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Canon G3501 printing/ink supply issues

beneix
Apprentice

My G3501 worked flawlessly until this summer, when we were away from home for two weeks. When we came back, it wasn't printing magenta at all. I did cleaning, deep cleaning, nothing helped. I took out the printer head and pushed some ethanol/distilled water solution through it with a syringe and this fixed the issue.

A few weeks later, the printer was playing up again. I opened the printer and saw that there was air in the ink tubes. I cleaned both print heads with a cleaning solution. I also used a syringe to pull ink back to the print head tray and everything was OK after a few prints.

Now this week the black ink was playing up and there was a little air in the black tube. I clamped all the tubes, removed the black print head, pulled the ink back, put the head in, un-clamped the tubes and did some test prints. Now it seems like there is only enough ink supply for the beginning of each print session, then the ink supply doesn't keep up. I printed this test page:

IMG_20230118_0001.jpg

Here are detail crops from the section printed first by the head and the section printed last:

beginning.jpg

end.jpg

As you can see, the black is almost perfect at the start and then it deteriorates.

I am now wondering if there can be some obstruction earlier in the ink supply, somewhere at the ink tank or between the ink tank and the tubes, that makes for poor ink supply and also leads to air intrusion in the tubes. As the problem started when it was quite hot this summer and the printer was unused for several weeks, it seems plausible that it relates to ink drying out in some part of the printer.

Has anyone else experienced anything similar?

1 ACCEPTED SOLUTION

beneix
Apprentice

UPDATE:

Printing has now returned to normal, after about 20 more "normal" print-outs. My conclusion is that even when the ink is fully returned to the tube and to the head, and with clean nozzles, somehow there is something (perhaps the level of pressure in the ink supply tubes) that still requires a number of print-outs to return to normal.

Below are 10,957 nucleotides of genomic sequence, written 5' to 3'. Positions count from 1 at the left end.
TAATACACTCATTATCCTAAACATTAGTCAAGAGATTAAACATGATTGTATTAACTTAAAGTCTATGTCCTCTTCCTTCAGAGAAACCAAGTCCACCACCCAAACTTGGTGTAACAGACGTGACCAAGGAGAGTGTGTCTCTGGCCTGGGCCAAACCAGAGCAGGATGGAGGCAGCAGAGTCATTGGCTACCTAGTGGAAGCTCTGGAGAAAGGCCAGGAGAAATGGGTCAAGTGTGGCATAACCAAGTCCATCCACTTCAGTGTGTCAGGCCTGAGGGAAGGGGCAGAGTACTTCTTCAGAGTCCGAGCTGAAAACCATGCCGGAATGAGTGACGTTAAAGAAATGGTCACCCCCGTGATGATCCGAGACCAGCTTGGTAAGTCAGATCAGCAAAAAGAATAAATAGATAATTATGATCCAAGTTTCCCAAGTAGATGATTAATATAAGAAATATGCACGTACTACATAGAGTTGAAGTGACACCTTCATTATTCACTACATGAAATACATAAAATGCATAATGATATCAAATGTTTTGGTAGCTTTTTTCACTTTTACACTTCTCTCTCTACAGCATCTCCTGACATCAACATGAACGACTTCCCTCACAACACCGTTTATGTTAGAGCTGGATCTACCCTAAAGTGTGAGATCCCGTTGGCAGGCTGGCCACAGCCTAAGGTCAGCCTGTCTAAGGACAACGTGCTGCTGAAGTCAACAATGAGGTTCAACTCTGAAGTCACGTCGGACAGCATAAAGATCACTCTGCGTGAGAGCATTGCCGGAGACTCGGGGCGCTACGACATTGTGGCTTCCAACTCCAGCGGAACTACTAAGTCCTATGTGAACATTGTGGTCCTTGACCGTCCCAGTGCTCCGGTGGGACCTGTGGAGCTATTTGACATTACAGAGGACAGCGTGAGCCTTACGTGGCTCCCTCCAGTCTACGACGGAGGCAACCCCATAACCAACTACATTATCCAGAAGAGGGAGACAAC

My advice to anyone else having issues with the Canon ink tank series is to keep a watchful eye on the ink tubes, especially after opening the holder of the print head(s). As you do this, you break the seal between the ink tube and the ink entrance on the print head. This allows air to intrude into the ink tube and ink retreats towards the tank. When you then close the head assembly again, you can try as much as you like to run printing, cleaning and even deep cleaning – without a continuous path of ink all the way into the head, you will have issues.

The only way to deal with this is to use something to clamp the ink tubes before opening the head assembly, to prevent the ink from retreating. If necessary, unclamp and use a syringe to pull ink back all the way until you have no air in the tubes. Then only remove the clamps after the assembly is shut closed so that the tubes seal against the head ink openings.

View solution in original post

1 REPLY 1

beneix
Apprentice

UPDATE:

Printing has now returned to normal, after about 20 more "normal" print-outs. My conclusion is that even when the ink is fully returned to the tube and to the head, and with clean nozzles, somehow there is something (perhaps the level of pressure in the ink supply tubes) that still requires a number of print-outs to return to normal.

My advice to anyone else having issues with the Canon ink tank series is to keep a watchful eye on the ink tubes, especially after opening the holder of the print head(s). As you do this, you break the seal between the ink tube and the ink entrance on the print head. This allows air to intrude into the ink tube and ink retreats towards the tank. When you then close the head assembly again, you can try as much as you like to run printing, cleaning and even deep cleaning – without a continuous path of ink all the way into the head, you will have issues.

The only way to deal with this is to use something to clamp the ink tubes before opening the head assembly, to prevent the ink from retreating. If necessary, unclamp and use a syringe to pull ink back all the way until you have no air in the tubes. Then only remove the clamps after the assembly is shut closed so that the tubes seal against the head ink openings.

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